Fig trees, as we learned from an elderly Aboriginal man when we visited Kuranda, are home to a multitude of other plants. The Cathedral Fig is home to at least ten different species. However, we now learned from the information sign that it isn't just plants that reside high in its branches and among its roots - so too do a wide range of birds, insects, bats and other mammals. The red fruit and fleshly leaves of the fig are rich in nutrients.

The other fig specimen we visited was a curtain fig. It began life in much the same way as the Cathedral Fig but after dying and starting to rot, the host tree toppled over until its fall was arrested by an obliging neighbouring tree. The dead host became lodged at an angle. The fig continued to drop roots down vertically from its trunk which formed the curtain-like appearance in the picture below. In due course the host rotted away but by then the fig was quite strong enough to stand on its own two thousand feet.

Turkey/Curtain Fig

          Left: Mr Very-Full-Of-Himself Brush Turkey.                                      Right: The aptly named Curtain Fig.

Restricted Access Sign

Hanging about in the vicinity of the Cathedral Fig's parking area were several Australian Brush-turkeys. They were probably hoping for food scraps but, in their own best interest, they didn't get any from us. One of the males was a fine specimen, strutting about in his colourful mating plumage as the picture shows. He kept chasing the dowdier females into the forest, possibly to keep any food for himself. Horny or hungry? An arrogant fellow, either way.

We also visited a 'crater' on our journey to Atherton. Whether caused by volcanic action or perhaps a meteorite, we didn't know. There was no rim, just a hollow filled with rain forest vegetation. When we found an explanatory sign we were surprised to read that the 'crater' we were in was probably not a crater at all. At the bottom was a stream where I unwittingly adopted a blood sucking leech which Pam later spotted on my foot. I flicked it off but it left its head behind. Serve it right! I suppose it had some anti-coagulant properties 'cos my foot dripped all over the place for a while.

While wandering through the rainforest we came upon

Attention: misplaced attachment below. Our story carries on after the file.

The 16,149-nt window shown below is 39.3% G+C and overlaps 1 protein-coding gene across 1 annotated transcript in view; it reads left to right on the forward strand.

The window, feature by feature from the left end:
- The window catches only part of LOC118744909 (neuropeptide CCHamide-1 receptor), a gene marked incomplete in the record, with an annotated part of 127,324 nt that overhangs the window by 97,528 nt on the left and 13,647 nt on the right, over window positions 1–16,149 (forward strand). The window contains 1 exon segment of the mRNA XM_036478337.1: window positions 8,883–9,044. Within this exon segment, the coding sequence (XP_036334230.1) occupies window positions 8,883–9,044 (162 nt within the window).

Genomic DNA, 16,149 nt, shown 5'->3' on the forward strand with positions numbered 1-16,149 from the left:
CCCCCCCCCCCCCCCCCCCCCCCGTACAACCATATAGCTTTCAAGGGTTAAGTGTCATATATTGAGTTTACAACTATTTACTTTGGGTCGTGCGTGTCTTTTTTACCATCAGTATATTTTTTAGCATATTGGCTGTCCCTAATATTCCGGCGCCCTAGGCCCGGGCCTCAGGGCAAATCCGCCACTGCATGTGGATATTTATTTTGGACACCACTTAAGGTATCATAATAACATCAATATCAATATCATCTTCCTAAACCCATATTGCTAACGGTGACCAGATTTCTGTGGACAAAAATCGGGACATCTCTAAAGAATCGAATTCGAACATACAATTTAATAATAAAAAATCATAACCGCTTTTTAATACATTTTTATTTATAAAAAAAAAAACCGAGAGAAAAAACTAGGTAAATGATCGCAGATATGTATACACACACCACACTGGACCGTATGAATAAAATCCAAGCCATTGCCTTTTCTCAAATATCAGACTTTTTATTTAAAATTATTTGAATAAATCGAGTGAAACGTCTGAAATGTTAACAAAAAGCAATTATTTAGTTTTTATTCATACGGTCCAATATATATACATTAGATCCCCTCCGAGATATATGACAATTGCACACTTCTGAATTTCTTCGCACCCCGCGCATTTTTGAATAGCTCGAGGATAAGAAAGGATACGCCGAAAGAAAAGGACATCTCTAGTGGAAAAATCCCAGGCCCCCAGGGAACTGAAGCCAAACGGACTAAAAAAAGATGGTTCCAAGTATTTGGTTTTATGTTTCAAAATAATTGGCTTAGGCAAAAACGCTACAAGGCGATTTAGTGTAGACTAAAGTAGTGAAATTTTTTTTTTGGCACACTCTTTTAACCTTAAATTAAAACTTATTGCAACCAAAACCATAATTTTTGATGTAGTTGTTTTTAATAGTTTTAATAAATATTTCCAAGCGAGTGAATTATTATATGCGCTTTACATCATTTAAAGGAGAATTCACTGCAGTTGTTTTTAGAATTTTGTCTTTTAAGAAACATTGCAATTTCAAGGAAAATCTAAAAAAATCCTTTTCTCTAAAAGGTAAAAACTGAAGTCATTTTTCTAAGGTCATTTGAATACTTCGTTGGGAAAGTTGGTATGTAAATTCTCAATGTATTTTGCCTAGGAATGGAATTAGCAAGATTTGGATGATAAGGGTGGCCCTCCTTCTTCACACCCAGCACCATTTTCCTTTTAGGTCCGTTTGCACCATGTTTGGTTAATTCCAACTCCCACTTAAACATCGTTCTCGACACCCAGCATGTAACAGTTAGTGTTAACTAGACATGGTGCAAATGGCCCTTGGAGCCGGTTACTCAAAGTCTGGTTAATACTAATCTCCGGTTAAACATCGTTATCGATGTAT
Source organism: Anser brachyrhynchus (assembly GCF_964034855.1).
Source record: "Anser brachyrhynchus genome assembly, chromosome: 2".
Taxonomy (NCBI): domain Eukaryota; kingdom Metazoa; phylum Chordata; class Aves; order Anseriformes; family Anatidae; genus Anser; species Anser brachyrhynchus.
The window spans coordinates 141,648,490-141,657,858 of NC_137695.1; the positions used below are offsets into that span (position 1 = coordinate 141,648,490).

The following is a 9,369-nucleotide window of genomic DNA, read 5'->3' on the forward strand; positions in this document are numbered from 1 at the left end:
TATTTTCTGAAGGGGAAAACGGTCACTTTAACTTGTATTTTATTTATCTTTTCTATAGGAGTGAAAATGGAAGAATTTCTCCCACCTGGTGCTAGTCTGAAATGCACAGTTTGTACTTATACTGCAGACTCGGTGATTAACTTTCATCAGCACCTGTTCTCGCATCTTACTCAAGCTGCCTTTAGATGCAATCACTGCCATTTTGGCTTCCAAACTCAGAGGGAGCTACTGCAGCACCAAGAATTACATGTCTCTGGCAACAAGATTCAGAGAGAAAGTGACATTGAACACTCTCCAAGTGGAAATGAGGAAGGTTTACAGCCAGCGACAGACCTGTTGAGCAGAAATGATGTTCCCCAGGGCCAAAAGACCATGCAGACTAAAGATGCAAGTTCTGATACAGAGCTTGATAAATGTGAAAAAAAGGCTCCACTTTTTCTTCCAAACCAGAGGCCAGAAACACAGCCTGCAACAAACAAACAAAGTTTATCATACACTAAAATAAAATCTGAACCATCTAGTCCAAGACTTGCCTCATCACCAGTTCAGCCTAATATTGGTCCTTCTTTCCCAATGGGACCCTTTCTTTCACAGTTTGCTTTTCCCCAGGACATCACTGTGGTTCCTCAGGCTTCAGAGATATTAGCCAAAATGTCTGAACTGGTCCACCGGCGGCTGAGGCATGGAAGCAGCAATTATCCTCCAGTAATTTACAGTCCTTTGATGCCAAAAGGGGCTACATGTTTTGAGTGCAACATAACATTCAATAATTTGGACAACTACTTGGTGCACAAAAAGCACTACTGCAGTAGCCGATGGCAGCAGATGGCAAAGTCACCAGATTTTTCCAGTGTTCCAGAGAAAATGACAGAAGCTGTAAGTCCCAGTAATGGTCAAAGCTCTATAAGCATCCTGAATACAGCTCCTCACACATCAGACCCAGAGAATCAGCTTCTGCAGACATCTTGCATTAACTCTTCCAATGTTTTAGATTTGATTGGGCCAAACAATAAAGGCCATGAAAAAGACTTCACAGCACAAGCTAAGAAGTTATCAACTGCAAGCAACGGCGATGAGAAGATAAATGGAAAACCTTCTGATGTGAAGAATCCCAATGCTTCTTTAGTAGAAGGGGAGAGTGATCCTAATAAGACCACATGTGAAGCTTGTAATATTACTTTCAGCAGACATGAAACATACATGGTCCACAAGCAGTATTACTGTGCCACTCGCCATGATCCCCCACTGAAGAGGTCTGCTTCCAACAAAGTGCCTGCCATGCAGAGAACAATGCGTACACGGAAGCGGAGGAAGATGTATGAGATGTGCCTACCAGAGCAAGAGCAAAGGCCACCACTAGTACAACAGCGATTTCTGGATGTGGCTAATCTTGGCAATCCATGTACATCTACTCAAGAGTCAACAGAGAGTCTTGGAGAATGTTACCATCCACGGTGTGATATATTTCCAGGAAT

this sign forbidding us to drive our car beyond the barrier.
To be honest, it never occurred to us to do so.

We found nothing of exceptional interest in Atherton itself, so meandered back to Cairns.
Cairns - The Butterfly Sanctuary at Kuranda.

The Kuranda Butterfly Sanctuary resembled a mini-rainforest with a stream tumbling through it, lush green foliage and the air full of brightly coloured fluttering wings. We followed winding paths between butterflies of all sizes settled on leaves, chasing each other through the air, and even landing on us. Being just a little 'follicly challenged' I was frequently able to feel butterflies crawling on my head. They tickled.

Butterflies

A selection of the butterflies at the Kuranda Butterfly Sanctuary.

Insects coloured orange, yellow or red, we were told, are frequently poisonous. If you eat them, that is. We tried not to. On the other hand, many butterflies use those colours to fool predators into thinking they are poisonous, when really they are not.

We also discovered that it is a myth that butterflies only live for a day or two - some live for three months. The ones that are most active have shorter lives because the powder on their wings falls off as they flutter until they can no longer fly. Males are more active than females because their role in life is to catch as many females as possible and mate with them, therefore males have shorter - and you might think, merrier - lives. The females, however, are very choosy about which male they mate with, and once fertilised, will not mate again. I just hope that the males embrace the philosophy that it is better to travel in hope than to arrive.

A special area is set aside for the females to lay their eggs. Each will lay around five hundred eggs at a time. To persuade them to lay in the designated place, the plants most favoured by the butterflies as food for their future caterpillars are all grouped together, away from public access. The staff periodically collect the eggs and transfer them to a private breeding area where they hatch. The caterpillars are nurtured as they grow, protected from predators. This system ensures the highest possible success rate and enables the emerging butterflies to spread and dry their wings without 'help' from little humans. It also has an added advantage; the foliage in the public enclosure through which we walked was pristine. If many thousand hungry caterpillars were allowed to feed on it, there soon would be no greenery


Footnote: This re-working of Page 13 was completed on 17 March 2013. It conforms to HTML5 and CSS level 3.